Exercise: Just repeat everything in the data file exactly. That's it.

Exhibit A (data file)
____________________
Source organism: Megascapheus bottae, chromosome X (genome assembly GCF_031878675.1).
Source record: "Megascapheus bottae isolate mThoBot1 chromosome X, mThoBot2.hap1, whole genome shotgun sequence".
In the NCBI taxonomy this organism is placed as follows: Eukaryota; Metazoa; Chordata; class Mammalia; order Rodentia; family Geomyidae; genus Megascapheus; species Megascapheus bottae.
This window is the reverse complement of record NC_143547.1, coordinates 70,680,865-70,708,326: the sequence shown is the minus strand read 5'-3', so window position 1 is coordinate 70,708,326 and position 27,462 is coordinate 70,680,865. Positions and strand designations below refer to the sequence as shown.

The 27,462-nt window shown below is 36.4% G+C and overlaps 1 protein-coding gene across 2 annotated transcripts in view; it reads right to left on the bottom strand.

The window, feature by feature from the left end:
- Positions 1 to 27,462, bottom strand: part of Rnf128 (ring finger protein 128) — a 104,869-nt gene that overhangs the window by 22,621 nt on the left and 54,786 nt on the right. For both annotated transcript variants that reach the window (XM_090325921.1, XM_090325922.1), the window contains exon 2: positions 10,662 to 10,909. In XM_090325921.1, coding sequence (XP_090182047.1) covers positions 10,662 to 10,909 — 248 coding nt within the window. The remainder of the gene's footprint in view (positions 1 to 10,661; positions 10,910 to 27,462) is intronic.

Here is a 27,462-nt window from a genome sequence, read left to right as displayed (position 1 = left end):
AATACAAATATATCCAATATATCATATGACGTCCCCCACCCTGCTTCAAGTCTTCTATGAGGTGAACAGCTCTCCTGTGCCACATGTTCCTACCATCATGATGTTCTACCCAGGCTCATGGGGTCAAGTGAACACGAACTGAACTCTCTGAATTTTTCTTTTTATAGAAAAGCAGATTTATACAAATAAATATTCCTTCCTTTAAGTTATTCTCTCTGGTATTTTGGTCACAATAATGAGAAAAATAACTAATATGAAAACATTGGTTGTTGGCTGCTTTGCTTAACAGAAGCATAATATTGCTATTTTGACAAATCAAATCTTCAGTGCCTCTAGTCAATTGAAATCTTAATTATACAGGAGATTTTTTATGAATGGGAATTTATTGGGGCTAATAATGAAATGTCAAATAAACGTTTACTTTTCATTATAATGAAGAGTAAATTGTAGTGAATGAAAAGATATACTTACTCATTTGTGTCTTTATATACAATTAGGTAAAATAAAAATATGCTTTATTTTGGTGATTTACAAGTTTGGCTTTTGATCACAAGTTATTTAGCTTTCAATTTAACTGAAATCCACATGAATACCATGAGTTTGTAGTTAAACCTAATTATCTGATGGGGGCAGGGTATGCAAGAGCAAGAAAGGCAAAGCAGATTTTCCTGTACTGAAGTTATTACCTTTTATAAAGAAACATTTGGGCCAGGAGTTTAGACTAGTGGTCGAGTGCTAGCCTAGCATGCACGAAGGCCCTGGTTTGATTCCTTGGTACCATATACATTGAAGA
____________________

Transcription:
Source organism: Megascapheus bottae, chromosome X (genome assembly GCF_031878675.1).
Source record: "Megascapheus bottae isolate mThoBot1 chromosome X, mThoBot2.hap1, whole genome shotgun sequence".
In the NCBI taxonomy this organism is placed as follows: Eukaryota; Metazoa; Chordata; class Mammalia; order Rodentia; family Geomyidae; genus Megascapheus; species Megascapheus bottae.
This window is the reverse complement of record NC_143547.1, coordinates 70,680,865-70,708,326: the sequence shown is the minus strand read 5'-3', so window position 1 is coordinate 70,708,326 and position 27,462 is coordinate 70,680,865. Positions and strand designations below refer to the sequence as shown.

The 27,462-nt window shown below is 36.4% G+C and overlaps 1 protein-coding gene across 2 annotated transcripts in view; it reads right to left on the bottom strand.

The window, feature by feature from the left end:
- Positions 1 to 27,462, bottom strand: part of Rnf128 (ring finger protein 128) — a 104,869-nt gene that overhangs the window by 22,621 nt on the left and 54,786 nt on the right. For both annotated transcript variants that reach the window (XM_090325921.1, XM_090325922.1), the window contains exon 2: positions 10,662 to 10,909. In XM_090325921.1, coding sequence (XP_090182047.1) covers positions 10,662 to 10,909 — 248 coding nt within the window. The remainder of the gene's footprint in view (positions 1 to 10,661; positions 10,910 to 27,462) is intronic.

Here is a 27,462-nt window from a genome sequence, read left to right as displayed (position 1 = left end):
AATACAAATATATCCAATATATCATATGACGTCCCCCACCCTGCTTCAAGTCTTCTATGAGGTGAACAGCTCTCCTGTGCCACATGTTCCTACCATCATGATGTTCTACCCAGGCTCATGGGGTCAAGTGAACACGAACTGAACTCTCTGAATTTTTCTTTTTATAGAAAAGCAGATTTATACAAATAAATATTCCTTCCTTTAAGTTATTCTCTCTGGTATTTTGGTCACAATAATGAGAAAAATAACTAATATGAAAACATTGGTTGTTGGCTGCTTTGCTTAACAGAAGCATAATATTGCTATTTTGACAAATCAAATCTTCAGTGCCTCTAGTCAATTGAAATCTTAATTATACAGGAGATTTTTTATGAATGGGAATTTATTGGGGCTAATAATGAAATGTCAAATAAACGTTTACTTTTCATTATAATGAAGAGTAAATTGTAGTGAATGAAAAGATATACTTACTCATTTGTGTCTTTATATACAATTAGGTAAAATAAAAATATGCTTTATTTTGGTGATTTACAAGTTTGGCTTTTGATCACAAGTTATTTAGCTTTCAATTTAACTGAAATCCACATGAATACCATGAGTTTGTAGTTAAACCTAATTATCTGATGGGGGCAGGGTATGCAAGAGCAAGAAAGGCAAAGCAGATTTTCCTGTACTGAAGTTATTACCTTTTATAAAGAAACATTTGGGCCAGGAGTTTAGACTAGTGGTCGAGTGCTAGCCTAGCATGCACGAAGGCCCTGGTTTGATTCCTTGGTACCATATACATTGAAGA